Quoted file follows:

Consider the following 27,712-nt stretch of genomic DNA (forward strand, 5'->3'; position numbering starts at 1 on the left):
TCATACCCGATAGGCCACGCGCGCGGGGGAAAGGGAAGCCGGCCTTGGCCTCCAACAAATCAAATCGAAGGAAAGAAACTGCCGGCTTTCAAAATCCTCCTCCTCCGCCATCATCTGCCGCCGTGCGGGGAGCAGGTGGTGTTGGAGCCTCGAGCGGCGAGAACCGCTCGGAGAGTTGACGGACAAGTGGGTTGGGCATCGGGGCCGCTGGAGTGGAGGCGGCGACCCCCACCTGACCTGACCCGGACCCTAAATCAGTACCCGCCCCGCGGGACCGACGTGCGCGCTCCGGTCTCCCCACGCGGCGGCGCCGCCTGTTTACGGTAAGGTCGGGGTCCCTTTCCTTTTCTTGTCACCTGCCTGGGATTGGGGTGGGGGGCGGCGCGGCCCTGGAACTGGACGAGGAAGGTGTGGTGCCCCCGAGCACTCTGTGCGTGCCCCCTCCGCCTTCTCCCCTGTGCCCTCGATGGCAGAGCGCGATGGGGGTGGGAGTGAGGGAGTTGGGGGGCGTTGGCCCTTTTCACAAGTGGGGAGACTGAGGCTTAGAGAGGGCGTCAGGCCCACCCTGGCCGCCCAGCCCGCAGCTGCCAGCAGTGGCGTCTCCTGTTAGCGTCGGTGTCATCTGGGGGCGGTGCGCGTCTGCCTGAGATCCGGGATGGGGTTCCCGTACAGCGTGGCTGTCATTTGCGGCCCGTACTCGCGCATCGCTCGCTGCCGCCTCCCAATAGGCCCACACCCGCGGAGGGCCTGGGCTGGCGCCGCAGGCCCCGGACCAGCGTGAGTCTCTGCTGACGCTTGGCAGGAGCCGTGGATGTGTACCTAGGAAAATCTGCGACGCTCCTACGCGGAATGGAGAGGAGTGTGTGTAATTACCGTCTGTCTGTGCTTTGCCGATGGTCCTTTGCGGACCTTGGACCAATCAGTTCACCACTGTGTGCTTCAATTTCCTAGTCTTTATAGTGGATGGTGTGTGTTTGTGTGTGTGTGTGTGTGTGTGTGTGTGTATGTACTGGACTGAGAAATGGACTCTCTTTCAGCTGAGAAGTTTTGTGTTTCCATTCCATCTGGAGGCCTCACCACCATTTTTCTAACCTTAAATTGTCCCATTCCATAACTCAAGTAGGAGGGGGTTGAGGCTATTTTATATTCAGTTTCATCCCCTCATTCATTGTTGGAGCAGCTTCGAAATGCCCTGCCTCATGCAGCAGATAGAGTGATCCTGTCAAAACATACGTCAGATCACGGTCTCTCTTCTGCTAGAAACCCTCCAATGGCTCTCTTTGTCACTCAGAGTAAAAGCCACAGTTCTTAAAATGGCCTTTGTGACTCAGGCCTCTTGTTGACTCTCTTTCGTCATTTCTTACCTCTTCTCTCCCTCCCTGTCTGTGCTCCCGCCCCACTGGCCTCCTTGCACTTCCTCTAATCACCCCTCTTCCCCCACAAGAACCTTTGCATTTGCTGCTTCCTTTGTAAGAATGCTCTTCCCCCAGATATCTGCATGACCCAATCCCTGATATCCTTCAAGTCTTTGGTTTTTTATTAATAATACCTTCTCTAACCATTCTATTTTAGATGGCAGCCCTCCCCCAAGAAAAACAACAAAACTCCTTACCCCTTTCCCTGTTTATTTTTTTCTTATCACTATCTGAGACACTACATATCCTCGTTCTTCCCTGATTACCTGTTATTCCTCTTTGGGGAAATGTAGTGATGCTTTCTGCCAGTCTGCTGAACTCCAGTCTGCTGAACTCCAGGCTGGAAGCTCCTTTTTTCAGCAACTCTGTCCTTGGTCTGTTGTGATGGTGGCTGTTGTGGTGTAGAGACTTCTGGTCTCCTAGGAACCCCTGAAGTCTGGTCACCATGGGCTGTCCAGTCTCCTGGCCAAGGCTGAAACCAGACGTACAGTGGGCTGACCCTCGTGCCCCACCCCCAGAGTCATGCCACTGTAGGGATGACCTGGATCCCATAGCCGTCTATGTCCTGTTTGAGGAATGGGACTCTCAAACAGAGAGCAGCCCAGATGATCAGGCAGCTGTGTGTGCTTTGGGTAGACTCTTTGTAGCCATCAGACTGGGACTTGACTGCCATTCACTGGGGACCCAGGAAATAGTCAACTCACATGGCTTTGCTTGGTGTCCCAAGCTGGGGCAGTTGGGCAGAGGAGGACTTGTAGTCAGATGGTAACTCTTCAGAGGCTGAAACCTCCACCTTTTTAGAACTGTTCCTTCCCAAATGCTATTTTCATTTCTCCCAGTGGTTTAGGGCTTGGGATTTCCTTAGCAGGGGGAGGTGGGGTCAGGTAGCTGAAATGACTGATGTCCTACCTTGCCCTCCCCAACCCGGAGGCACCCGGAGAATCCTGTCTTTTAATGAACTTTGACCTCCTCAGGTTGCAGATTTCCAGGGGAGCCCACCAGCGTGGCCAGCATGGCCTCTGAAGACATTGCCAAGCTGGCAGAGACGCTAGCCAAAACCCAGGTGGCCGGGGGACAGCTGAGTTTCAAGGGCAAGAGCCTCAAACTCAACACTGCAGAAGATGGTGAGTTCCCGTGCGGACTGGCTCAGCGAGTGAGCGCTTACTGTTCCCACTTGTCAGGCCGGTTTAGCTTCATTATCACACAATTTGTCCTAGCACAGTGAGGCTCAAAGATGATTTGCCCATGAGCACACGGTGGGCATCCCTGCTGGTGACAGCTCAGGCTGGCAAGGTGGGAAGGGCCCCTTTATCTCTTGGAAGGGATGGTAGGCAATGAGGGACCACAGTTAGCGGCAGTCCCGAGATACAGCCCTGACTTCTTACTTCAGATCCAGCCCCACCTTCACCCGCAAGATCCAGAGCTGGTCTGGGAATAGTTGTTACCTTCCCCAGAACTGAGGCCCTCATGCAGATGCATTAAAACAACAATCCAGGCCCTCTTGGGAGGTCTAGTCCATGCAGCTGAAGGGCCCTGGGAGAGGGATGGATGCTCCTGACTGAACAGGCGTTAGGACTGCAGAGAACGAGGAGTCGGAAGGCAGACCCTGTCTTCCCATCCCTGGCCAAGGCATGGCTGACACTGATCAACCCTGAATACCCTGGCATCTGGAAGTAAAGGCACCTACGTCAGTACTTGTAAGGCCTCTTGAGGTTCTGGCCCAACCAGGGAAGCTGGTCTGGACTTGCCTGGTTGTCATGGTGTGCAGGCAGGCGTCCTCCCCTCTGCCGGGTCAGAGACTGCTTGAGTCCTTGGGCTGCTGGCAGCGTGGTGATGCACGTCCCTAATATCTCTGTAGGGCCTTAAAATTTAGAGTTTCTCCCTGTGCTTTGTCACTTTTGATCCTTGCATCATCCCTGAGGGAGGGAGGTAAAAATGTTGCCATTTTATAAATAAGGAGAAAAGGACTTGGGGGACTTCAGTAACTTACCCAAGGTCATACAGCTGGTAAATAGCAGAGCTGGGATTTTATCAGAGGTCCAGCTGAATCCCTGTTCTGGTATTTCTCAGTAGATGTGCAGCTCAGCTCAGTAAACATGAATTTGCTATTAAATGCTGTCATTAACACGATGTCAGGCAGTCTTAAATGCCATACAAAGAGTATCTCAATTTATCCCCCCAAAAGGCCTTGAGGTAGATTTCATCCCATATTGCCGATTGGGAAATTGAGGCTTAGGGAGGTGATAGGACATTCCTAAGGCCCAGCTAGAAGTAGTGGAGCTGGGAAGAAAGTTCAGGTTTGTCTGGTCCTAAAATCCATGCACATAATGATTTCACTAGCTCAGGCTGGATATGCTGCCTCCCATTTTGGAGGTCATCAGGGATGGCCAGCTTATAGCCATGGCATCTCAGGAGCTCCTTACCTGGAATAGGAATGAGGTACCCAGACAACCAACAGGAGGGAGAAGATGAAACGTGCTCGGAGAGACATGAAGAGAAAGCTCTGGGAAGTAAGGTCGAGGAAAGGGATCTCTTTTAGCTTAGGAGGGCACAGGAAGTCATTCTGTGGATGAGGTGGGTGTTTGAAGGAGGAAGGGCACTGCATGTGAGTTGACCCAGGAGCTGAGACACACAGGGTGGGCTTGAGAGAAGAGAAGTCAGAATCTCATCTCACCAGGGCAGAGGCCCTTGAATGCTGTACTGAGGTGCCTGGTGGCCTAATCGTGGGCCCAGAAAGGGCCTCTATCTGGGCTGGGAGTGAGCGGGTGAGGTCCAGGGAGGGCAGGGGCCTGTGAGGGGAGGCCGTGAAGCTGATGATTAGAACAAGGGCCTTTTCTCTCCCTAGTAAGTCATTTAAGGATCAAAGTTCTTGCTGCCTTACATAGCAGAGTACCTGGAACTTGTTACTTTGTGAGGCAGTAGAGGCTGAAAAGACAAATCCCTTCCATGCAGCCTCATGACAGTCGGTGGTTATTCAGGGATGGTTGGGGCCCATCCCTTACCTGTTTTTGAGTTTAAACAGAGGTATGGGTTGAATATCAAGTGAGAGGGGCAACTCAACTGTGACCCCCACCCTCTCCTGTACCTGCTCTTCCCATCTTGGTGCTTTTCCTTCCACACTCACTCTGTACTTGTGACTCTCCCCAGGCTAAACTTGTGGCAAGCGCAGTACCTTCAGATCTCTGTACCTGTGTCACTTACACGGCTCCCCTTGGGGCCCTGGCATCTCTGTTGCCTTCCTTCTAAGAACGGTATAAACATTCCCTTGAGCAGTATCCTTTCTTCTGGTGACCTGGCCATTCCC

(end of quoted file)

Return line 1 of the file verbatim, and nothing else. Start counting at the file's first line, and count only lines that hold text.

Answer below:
Consider the following 27,712-nt stretch of genomic DNA (forward strand, 5'->3'; position numbering starts at 1 on the left):